I stood recently and watched one of our three-year-olds at playgroup. He’d spent the morning at preschool while his mum and younger sister came along to our Friday morning group, and then his mum had picked him up to spend the last half hour of our session with us. She’d reserved an iced bun for him and he sat intently looking at the cake, barely daring to touch it. He was going to savour every moment of this delicious treat.
‘My, how you’ve grown,’ I thought, then, ‘Well of course you have, we’ve known you your whole life!’ From the tiny baby with his nervous first-time mum to the now rough and tumble pre-schooler he’d become, we’d known this child his whole life! Of course, he is only three and has, God willing, a long and full life ahead of him but he has already experienced so much and we’ve had the privilege of being a part of the whole of it.
And what a privilege it is! Each of us who work with parents and carers, babies and toddlers in toddler groups have the wonderful opportunity to walk alongside families at the very point when they are forming their family life. We are invited to become participants in creating a community around these new human beings as they discover what life is all about.
Our welcome, and the community we create within our groups can have a big impact on these young children and their families. It is here that children often first encounter the life lessons of sharing and turn-taking, and early friendships are formed. Here that we celebrate together milestones in those children’s lives from the first full night’s sleep to the birth of a new sibling. Here that parents can receive support and wisdom from those who have walked this path before.
This raises two questions. First, how do we continue to be involved in the life of this young boy, his family and all those like him. From the time I was born until I reached the age of six, almost my entire world existed in a 200m stretch of road. My home, my grandad’s garden where Saturdays were spent, our school and the church. It was small, but it was the whole world to this infant. But as you grow, so does the world around you. This young boy will start ‘big school’ in September and experience a whole new community and world around him. What do we do as a church to continue to be a part of their lives?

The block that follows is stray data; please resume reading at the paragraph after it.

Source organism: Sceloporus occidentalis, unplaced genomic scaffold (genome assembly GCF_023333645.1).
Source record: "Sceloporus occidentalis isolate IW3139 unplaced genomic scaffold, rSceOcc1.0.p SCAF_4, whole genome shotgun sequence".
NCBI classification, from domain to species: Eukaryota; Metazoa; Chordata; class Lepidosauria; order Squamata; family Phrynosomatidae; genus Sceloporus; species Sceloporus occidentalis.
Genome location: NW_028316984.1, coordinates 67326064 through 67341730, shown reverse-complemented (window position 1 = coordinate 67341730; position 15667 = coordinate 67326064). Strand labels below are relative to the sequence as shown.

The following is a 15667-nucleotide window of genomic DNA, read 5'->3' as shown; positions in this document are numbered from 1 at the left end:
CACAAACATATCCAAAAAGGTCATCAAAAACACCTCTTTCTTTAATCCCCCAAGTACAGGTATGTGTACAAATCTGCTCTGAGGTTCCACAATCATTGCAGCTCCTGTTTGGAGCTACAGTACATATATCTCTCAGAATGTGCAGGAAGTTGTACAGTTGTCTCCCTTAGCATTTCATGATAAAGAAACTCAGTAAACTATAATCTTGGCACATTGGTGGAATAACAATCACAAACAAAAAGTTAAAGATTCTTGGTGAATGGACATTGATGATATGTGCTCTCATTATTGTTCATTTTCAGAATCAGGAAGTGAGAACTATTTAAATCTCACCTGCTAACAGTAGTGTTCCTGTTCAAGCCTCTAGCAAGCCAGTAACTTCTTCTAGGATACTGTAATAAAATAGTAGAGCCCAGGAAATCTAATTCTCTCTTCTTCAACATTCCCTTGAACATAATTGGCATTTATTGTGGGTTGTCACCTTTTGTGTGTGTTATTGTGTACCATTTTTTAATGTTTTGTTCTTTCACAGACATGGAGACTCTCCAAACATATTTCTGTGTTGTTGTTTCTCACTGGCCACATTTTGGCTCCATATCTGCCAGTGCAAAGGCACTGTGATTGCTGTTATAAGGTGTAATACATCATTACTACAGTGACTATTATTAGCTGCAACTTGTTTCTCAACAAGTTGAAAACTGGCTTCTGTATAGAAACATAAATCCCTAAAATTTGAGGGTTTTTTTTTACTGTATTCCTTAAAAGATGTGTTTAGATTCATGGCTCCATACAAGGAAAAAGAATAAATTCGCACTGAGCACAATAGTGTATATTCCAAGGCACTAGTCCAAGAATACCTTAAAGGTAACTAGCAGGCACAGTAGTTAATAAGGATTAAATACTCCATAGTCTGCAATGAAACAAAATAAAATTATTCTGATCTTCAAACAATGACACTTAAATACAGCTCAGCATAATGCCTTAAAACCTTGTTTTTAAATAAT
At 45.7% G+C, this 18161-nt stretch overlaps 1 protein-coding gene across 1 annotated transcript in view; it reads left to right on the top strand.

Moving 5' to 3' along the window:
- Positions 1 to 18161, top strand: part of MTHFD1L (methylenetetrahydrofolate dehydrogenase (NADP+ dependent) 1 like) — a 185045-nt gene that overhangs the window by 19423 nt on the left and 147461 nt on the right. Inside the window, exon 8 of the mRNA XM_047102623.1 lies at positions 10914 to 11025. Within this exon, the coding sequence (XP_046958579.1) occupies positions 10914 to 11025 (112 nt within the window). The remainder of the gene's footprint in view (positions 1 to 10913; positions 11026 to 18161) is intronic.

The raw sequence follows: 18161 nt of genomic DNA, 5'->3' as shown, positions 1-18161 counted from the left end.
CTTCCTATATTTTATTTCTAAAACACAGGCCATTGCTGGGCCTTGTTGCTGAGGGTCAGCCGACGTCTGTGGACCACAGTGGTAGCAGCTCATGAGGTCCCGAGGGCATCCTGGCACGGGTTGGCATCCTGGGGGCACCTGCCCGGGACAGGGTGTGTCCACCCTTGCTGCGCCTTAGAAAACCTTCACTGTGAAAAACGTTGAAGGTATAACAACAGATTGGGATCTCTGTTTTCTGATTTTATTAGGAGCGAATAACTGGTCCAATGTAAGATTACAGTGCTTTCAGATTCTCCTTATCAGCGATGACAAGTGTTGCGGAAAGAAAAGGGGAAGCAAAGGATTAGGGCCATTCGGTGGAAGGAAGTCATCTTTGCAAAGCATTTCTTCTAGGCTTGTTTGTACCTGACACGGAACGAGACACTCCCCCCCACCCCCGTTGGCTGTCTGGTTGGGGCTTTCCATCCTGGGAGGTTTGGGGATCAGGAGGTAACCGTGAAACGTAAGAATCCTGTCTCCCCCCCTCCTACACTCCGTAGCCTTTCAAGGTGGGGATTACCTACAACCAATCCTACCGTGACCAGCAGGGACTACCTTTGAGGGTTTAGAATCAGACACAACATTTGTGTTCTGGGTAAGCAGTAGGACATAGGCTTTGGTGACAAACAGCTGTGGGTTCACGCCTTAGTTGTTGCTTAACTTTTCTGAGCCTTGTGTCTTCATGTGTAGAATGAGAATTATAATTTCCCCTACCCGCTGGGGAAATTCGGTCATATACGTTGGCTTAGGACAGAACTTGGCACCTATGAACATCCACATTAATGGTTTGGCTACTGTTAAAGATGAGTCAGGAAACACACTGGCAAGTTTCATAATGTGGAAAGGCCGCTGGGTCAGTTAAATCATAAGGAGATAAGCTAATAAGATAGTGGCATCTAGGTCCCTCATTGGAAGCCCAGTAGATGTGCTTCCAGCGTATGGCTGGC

Second, how do we continue to extend a welcome hand to those who find themselves outside of our groups? Are we constantly looking to invite others to join our group and to find their safe place with us?
Perhaps part of the answer lies in something I recently heard Lucy Moore, founder of Messy Church, say about there being a difference between relationship and friendship. Good relationships are found in many of our groups, and relational ministry is vital, but there is a nuanced subtlety in the language between friendship and relationship that can help us to check ourselves. In relationship, we can play a role, within a particular place and protect our own sphere. In friendship, we care deeply and sincerely, we openly share our own vulnerabilities and difficulties and who we are takes precedence over the role we play.
Lifelong friendships can be birthed at the play dough table and in the sand tray, over the mug of coffee and iced buns, in the eyes open to those who walk past our buildings and the invitation to get stuck in. They continue in the invitations to other church groups or activities, the remembered birthdays and the door that stays open to welcome families back at every stage of life.